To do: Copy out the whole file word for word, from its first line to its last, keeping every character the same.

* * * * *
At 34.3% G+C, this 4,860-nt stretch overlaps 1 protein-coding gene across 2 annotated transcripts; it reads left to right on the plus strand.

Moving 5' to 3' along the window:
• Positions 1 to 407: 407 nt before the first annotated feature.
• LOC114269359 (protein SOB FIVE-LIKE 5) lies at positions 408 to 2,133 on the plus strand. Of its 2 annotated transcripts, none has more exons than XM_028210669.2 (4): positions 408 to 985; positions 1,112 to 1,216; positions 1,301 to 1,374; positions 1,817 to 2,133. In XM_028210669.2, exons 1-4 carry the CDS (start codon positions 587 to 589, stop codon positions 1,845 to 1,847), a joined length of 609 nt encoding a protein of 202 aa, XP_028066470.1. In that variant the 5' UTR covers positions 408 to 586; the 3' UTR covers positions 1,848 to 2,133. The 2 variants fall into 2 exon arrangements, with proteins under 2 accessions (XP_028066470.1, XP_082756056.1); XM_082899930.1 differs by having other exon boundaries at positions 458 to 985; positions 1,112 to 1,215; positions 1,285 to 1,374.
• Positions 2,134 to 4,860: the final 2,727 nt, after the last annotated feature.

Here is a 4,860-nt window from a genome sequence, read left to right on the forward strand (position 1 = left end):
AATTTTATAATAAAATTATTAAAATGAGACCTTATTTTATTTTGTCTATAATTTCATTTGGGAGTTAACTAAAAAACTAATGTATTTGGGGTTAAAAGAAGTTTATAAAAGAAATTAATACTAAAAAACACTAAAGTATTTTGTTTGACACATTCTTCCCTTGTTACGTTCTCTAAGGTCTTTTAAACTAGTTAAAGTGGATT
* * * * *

At 34.3% G+C, this 4,860-nt stretch overlaps 1 protein-coding gene across 2 annotated transcripts; it reads left to right on the plus strand.

Moving 5' to 3' along the window:
• Positions 1 to 407: 407 nt before the first annotated feature.
• LOC114269359 (protein SOB FIVE-LIKE 5) lies at positions 408 to 2,133 on the plus strand. Of its 2 annotated transcripts, none has more exons than XM_028210669.2 (4): positions 408 to 985; positions 1,112 to 1,216; positions 1,301 to 1,374; positions 1,817 to 2,133. In XM_028210669.2, exons 1-4 carry the CDS (start codon positions 587 to 589, stop codon positions 1,845 to 1,847), a joined length of 609 nt encoding a protein of 202 aa, XP_028066470.1. In that variant the 5' UTR covers positions 408 to 586; the 3' UTR covers positions 1,848 to 2,133. The 2 variants fall into 2 exon arrangements, with proteins under 2 accessions (XP_028066470.1, XP_082756056.1); XM_082899930.1 differs by having other exon boundaries at positions 458 to 985; positions 1,112 to 1,215; positions 1,285 to 1,374.
• Positions 2,134 to 4,860: the final 2,727 nt, after the last annotated feature.

Here is a 4,860-nt window from a genome sequence, read left to right on the forward strand (position 1 = left end):
AATTTTATAATAAAATTATTAAAATGAGACCTTATTTTATTTTGTCTATAATTTCATTTGGGAGTTAACTAAAAAACTAATGTATTTGGGGTTAAAAGAAGTTTATAAAAGAAATTAATACTAAAAAACACTAAAGTATTTTGTTTGACACATTCTTCCCTTGTTACGTTCTCTAAGGTCTTTTAAACTAGTTAAAGTGGATT